A quilter’s fabric stash is a palette of color for making a quilt…be it traditional or modern. For years my stash was piled haphazardly in teetering stacks that threatened to collapse in a chaotic pile when I tried to search through a stack for a particular color or print I knew was there…somewhere! I thrive in the chaos, I am most creative when I have everything everywhere, but I don’t want to waste hours and hours of time on the hunt for the fabric I need to make a quilt. When I get a new idea for a quilt I want to start sewing right now! I don’t want to waste time looking everywhere for the fabric I need. I want to be at the sewing machine.
Then I attended a presentation by Anita Hallock on organizing and storing fabrics. Her system was so simple I couldn’t believe it. Simply take a length of yardage folded over as it comes off the bolt, wrap it around your 8″ x 24″ Creative Grids® ruler, slip the ruler out, fold the fabric in half from folded side to selvedge side and wella! You have neatly folded fabric. As you wrap more and more of your yardage into individual “folds” you will love the way they all come out the same size and stack ever so neatly on any bookshelf.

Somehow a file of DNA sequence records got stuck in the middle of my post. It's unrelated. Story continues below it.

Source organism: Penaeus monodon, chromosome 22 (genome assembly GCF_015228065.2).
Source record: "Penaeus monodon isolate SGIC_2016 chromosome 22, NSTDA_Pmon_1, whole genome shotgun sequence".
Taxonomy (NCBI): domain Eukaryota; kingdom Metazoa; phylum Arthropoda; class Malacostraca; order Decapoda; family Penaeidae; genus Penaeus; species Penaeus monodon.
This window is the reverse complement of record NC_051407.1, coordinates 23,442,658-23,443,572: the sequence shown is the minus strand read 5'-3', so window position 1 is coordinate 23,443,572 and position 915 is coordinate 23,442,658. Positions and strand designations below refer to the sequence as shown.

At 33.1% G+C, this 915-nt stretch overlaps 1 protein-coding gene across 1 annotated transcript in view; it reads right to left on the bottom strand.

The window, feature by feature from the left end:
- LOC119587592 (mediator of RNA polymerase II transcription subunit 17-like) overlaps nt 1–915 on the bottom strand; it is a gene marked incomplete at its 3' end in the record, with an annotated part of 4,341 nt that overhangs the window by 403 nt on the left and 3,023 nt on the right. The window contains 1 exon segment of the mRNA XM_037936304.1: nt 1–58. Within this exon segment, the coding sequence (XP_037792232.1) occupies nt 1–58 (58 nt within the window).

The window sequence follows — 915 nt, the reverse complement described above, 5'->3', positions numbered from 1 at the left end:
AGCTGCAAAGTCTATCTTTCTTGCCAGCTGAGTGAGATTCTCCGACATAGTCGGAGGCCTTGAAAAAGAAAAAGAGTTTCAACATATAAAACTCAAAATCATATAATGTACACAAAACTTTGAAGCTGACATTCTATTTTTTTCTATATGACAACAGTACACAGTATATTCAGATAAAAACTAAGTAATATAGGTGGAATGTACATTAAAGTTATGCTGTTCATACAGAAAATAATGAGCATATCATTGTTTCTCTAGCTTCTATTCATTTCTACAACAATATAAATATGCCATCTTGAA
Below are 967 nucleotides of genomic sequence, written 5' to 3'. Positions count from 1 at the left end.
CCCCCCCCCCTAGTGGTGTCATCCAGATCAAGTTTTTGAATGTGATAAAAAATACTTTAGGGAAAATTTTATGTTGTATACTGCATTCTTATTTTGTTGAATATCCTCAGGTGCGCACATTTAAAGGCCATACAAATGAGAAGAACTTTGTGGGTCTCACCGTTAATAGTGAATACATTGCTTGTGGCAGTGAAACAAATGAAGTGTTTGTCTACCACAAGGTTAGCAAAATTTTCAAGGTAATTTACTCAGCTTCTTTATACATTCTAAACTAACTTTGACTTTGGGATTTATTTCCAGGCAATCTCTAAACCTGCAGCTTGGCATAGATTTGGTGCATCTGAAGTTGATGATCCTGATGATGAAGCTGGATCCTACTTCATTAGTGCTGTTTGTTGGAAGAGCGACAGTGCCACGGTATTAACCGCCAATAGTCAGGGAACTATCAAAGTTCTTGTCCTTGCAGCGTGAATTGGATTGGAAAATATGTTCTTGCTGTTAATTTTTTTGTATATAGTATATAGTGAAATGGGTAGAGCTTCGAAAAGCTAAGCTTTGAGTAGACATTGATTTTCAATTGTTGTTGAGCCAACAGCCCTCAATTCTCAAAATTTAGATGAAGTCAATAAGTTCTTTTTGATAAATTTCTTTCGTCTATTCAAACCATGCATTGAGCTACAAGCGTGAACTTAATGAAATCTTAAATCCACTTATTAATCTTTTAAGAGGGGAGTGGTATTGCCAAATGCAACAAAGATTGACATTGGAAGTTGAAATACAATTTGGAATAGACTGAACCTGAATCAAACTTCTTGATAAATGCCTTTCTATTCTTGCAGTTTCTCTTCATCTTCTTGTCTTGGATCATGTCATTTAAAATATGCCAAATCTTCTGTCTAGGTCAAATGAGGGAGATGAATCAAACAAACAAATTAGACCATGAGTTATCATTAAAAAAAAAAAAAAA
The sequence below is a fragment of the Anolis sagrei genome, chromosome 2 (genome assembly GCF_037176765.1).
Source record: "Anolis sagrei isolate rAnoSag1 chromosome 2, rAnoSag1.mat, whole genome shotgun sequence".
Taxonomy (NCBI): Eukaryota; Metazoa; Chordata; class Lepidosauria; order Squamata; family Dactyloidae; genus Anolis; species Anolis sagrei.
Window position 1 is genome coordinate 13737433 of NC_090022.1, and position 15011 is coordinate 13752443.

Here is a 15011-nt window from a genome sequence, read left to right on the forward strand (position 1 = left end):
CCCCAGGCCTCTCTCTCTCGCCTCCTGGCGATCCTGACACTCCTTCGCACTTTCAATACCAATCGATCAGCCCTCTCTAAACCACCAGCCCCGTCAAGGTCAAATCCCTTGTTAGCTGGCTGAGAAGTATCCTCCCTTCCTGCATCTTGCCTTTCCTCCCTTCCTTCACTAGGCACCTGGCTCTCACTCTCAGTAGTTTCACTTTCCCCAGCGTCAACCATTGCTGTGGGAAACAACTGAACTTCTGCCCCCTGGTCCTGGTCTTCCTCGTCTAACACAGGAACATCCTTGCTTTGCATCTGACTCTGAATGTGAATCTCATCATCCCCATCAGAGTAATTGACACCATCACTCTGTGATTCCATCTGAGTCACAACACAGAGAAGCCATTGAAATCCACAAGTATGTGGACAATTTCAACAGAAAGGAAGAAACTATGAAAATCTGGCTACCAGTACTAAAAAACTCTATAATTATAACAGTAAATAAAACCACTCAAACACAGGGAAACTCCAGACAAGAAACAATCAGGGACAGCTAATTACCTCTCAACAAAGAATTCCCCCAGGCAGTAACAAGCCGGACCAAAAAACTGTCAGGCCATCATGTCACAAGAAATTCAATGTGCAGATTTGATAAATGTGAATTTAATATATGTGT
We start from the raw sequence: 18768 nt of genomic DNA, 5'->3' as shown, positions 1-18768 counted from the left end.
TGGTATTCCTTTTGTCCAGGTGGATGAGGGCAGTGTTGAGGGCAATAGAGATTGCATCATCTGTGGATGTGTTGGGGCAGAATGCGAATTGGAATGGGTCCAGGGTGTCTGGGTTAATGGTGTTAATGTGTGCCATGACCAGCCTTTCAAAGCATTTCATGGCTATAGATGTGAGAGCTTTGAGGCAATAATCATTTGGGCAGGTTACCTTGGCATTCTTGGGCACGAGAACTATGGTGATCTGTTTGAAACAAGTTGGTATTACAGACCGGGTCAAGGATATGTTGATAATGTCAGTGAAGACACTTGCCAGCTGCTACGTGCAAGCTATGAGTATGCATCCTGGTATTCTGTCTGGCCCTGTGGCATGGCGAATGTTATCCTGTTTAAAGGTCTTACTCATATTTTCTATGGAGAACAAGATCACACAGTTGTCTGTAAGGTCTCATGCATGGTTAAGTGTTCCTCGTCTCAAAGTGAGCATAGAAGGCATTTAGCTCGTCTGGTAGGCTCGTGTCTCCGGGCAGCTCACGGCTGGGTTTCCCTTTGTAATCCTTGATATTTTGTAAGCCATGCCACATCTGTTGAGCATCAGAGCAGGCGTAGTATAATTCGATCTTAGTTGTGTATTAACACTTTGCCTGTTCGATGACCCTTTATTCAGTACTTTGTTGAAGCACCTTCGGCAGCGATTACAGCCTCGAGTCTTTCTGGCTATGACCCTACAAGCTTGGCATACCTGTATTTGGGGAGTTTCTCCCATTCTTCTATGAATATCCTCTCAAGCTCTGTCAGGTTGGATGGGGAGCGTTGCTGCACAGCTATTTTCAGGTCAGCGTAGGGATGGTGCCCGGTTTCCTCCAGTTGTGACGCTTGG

I spent one summer folding my huge fabric stash. Every evening I would sit on the sofa and fold fabric as I watched TV. Surprisingly this was a very soothing activity that settled me down at the end of a busy day and put me in a calm frame of mind before going to bed. Folding is a repetitive activity that brings peace of mind and what could be better than stroking all that lovely fabric!
Here is what my newly organized stash looks like. You can see that I chose to store my fabric by color family in the bookcase with fewer storage shelves. I can now find any piece of fabric I need at a moment’s notice saving hours of time when I am ready to start a new quilt.
In the taller bookshelf I stored specific fabric collections from the fabric companies that I have designed quilts for using those collections. The empty space is for new fabrics I may buy in the future. The long folds in the three shelves adjacent and below are at least five yard cuts that I buy on sale for quilt backings. By the number of backings I have stashed it looks like I have lots of quilts to make in my future.
Check out more from Jean Ann Wright:
And, of course, come see her at the Expo at any of the first 3 locations teaching a variety of classes including:
- Lickety-Split Log Cabin
- Easy-Peasy Pinnapple Table Runner
- A Scrap Bag Full of Jelly Beans
- Free Motion Machine Quilting
See the entire list of classes and workshops online at sewingexpo.com!